@charims Similar for IT stuff: breathlessly repeating the press-release about "the latest attack" seems to mostly have the effect of making people "give up" (there's attacks on everything, I can't do anything) instead of contextualizing what this actually, practically means for your phone's security (because often the answer is "no effect at all, this is just cool new math").

@meejah I remember my technical writing course in college. There's a reason you include the executive summary. The science paper synopsis though is not the same. The synopsis does not tell a decision maker anything, because they don't understand the jargon. The expected audience of a scientific journal is other scientists. Which is great! They need ways to communicate and share findings.

The problem comes when you have non-scientists interpreting scientific journals. If scientists want their work to not be misinterpreted, it would probably help quite a bit to write an executive summary. Executive summaries have to be short, free from jargon, and get to the point.

@charims @fribbledom @meejah
> people want to feel safe and know that it works

but in IT, most of the time it's not safe and only-sort-of-works...

@meejah @charims @fribbledom It's really easy to explain it to someone if you already understand it. To break it down, a cell has a nucleus that holds DNA, ribosome which is the factory and a bubble that keep everything inside.

When the cell needs new proteins, the nucleus sends a chunk of DNA to the ribosome. The DNA (mRNA) is like an old school paper tape, with a protein recipe encoded onto it.

@meejah @charims @fribbledom Imagine you're feeding the mRNA through the ribosome by turning a crank. Amino acids collect and sit on the mRNA, and through the processing of the machine, the amino acids are turned into a strand of protein.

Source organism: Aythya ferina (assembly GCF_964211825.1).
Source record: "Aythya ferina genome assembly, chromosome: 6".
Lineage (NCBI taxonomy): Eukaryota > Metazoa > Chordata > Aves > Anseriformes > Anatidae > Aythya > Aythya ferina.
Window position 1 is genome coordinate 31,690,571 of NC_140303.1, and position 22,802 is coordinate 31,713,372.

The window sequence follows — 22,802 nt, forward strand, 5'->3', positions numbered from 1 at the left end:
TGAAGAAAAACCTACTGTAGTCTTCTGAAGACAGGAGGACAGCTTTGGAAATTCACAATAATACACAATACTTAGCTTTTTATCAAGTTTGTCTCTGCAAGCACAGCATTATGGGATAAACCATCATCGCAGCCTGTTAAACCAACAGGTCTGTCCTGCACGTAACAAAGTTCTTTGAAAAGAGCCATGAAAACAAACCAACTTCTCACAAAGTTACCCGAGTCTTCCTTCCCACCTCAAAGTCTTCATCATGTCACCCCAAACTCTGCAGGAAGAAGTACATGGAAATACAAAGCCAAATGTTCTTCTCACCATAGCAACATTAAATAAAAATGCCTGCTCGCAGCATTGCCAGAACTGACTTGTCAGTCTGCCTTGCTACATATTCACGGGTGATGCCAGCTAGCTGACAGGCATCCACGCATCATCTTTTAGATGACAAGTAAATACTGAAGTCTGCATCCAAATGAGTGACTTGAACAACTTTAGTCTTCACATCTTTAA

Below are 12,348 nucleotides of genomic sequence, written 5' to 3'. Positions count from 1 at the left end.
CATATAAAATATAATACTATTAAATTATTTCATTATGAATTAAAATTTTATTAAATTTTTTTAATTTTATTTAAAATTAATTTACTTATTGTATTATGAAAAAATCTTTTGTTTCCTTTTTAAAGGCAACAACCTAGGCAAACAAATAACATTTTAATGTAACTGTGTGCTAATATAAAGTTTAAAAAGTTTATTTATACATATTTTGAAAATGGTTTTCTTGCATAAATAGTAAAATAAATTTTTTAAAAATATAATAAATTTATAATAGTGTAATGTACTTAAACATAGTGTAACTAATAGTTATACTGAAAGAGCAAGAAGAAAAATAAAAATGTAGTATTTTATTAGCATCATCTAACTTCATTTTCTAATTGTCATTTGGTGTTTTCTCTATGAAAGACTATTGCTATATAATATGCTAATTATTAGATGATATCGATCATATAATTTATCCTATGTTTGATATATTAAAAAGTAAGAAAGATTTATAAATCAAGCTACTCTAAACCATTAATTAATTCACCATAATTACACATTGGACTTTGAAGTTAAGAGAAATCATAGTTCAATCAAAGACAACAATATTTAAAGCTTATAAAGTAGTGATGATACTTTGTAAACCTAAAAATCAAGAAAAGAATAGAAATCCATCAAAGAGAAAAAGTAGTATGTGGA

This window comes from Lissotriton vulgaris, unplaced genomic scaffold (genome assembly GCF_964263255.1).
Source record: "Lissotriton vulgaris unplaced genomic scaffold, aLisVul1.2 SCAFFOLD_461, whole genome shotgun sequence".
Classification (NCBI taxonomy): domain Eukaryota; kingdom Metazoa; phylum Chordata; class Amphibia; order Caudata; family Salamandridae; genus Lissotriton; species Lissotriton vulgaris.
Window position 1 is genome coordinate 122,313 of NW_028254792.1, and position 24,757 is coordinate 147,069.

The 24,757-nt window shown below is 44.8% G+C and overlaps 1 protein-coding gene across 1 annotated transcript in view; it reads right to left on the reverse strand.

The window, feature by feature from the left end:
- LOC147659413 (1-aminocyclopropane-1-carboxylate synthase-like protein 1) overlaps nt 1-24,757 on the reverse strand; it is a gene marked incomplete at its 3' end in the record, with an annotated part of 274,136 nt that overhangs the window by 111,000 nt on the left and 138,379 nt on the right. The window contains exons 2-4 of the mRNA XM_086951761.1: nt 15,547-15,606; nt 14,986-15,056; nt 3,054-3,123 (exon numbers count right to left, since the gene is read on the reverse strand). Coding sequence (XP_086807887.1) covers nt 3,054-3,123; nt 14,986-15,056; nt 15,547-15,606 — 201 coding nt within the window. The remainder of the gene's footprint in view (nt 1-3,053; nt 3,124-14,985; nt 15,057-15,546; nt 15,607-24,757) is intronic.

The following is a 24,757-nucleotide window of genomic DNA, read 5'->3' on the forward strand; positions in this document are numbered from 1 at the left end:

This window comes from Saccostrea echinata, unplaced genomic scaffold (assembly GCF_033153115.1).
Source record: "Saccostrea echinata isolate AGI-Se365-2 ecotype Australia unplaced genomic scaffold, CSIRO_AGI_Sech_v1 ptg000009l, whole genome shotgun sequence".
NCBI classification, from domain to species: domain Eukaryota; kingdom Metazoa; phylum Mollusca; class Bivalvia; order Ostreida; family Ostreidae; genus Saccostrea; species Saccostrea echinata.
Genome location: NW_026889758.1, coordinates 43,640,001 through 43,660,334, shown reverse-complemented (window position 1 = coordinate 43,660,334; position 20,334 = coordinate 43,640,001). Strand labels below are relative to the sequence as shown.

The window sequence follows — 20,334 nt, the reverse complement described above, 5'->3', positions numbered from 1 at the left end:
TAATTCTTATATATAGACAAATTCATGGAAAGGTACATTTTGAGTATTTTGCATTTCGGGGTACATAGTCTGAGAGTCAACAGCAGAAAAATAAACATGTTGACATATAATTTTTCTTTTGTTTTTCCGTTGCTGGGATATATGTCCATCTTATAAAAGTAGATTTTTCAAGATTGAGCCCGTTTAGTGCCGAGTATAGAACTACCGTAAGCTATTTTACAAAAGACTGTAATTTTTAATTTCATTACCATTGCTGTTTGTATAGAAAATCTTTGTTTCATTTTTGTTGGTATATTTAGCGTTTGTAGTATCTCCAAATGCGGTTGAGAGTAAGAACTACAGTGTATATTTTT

So the way the vaccine works is, it's a chunk of mRNA that looks like it came from the nucleus. It arrives into the cell within a chunk of tasty fat (cells gotta eat too).

@meejah @charims @fribbledom It's very carefully encoded in such a way that it looks as unsuspicious as possible to our immune system. Once it gets processed a whole bunch of times by the ribosome, the proteins it produces strikingly resemble the spikes on the novel coronavirus.

When the immune system sees cells producing all these spikes, they assume that the body is under attack, and does what it needs to do to get things under control.

@meejah @charims @fribbledom After this, the immune system learns from this attack, and if it sees the novel coronavirus, it uses what it's learned from the vaccine and uses it to fight the virus far more effectively.

I hope this helps explain things in a much easier way than the article does.

I might have some of the details wrong. Please correct me if I do.

@charims @fribbledom
middle-school biology also teaches about reverse-transcription of RNA into DNA, as used eg. by retroviruses.

@wolf480pl @charims @fribbledom Some viruses don't even bother with that whole DNA thing. The Corona viruses are somewhat similar in many ways to that mRNA vaccine (only they encode many more amino acids and thus much more functionality).